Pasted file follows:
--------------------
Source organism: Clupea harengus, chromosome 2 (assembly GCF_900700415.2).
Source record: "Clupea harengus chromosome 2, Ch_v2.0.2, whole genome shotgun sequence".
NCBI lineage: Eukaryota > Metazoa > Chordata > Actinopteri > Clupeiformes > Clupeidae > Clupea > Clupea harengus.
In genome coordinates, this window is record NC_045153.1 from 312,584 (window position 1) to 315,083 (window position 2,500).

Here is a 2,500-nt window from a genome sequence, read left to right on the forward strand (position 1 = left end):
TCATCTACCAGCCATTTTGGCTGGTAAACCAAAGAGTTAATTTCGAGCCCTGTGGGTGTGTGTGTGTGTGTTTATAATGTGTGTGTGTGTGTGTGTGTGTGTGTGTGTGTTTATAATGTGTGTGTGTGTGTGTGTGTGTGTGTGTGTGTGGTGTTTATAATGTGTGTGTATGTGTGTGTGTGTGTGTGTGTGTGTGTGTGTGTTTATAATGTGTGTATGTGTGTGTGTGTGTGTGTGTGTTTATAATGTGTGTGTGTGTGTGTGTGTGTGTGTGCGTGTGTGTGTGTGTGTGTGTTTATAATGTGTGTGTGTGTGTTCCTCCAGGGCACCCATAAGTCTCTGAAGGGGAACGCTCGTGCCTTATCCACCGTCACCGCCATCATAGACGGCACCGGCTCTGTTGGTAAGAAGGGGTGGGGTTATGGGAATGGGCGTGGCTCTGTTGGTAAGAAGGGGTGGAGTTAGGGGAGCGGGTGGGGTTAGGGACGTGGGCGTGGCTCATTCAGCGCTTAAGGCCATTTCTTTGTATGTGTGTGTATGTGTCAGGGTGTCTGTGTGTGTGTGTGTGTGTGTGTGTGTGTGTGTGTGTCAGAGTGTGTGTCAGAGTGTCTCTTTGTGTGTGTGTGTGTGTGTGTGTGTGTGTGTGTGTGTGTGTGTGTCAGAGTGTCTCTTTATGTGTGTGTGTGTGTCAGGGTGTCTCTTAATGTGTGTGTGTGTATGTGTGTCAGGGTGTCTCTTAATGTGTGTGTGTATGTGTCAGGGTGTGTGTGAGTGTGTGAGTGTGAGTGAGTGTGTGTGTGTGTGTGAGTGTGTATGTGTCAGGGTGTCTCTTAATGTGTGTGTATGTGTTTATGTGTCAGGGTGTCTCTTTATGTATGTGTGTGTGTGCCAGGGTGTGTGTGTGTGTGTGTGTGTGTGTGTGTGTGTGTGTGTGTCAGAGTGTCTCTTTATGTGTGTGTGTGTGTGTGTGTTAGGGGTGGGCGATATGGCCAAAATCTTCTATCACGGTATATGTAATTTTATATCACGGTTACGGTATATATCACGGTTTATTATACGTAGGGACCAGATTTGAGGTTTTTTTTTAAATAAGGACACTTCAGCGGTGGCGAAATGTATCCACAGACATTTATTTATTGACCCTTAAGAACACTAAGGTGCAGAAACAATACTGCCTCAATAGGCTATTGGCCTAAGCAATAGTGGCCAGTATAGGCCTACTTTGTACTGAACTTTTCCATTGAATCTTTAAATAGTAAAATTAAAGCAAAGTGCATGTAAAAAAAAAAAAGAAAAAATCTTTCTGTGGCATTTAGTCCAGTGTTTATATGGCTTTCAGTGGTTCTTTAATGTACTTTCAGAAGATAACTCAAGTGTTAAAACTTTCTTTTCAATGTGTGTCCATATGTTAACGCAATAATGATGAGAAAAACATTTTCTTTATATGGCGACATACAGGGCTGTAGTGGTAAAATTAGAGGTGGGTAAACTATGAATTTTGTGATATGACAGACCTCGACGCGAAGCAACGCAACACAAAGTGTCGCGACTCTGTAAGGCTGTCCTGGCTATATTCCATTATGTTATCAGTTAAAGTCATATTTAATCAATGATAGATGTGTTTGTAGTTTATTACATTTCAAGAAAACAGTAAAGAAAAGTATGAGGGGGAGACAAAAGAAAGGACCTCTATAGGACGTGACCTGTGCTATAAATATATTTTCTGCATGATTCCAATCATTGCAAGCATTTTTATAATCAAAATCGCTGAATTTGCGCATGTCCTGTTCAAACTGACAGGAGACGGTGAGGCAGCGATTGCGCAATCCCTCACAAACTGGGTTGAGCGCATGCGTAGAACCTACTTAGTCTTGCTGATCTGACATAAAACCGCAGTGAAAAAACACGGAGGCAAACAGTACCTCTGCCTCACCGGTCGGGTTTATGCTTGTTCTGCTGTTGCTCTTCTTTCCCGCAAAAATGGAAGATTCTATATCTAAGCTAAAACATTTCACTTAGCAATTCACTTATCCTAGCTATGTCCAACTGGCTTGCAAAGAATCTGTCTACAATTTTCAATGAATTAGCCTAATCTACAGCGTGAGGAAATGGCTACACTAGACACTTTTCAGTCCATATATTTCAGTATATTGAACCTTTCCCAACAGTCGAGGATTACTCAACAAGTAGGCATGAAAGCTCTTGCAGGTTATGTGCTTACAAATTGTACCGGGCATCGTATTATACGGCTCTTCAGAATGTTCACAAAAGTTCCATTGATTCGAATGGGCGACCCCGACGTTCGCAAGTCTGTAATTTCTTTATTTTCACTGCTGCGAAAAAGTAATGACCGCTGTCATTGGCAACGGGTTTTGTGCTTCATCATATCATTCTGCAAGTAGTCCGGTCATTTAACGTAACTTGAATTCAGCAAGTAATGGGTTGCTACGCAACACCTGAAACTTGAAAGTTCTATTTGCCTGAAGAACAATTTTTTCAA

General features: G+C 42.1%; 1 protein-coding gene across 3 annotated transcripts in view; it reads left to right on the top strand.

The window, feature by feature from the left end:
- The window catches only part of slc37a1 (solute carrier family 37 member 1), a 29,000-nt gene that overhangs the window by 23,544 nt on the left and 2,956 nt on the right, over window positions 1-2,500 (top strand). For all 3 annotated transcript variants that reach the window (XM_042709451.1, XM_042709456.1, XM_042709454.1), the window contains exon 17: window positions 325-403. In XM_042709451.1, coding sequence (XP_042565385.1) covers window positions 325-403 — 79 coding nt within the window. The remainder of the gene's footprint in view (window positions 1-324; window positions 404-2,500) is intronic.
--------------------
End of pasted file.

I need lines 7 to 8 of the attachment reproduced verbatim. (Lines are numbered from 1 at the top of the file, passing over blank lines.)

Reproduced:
General features: G+C 42.1%; 1 protein-coding gene across 3 annotated transcripts in view; it reads left to right on the top strand.

The window, feature by feature from the left end: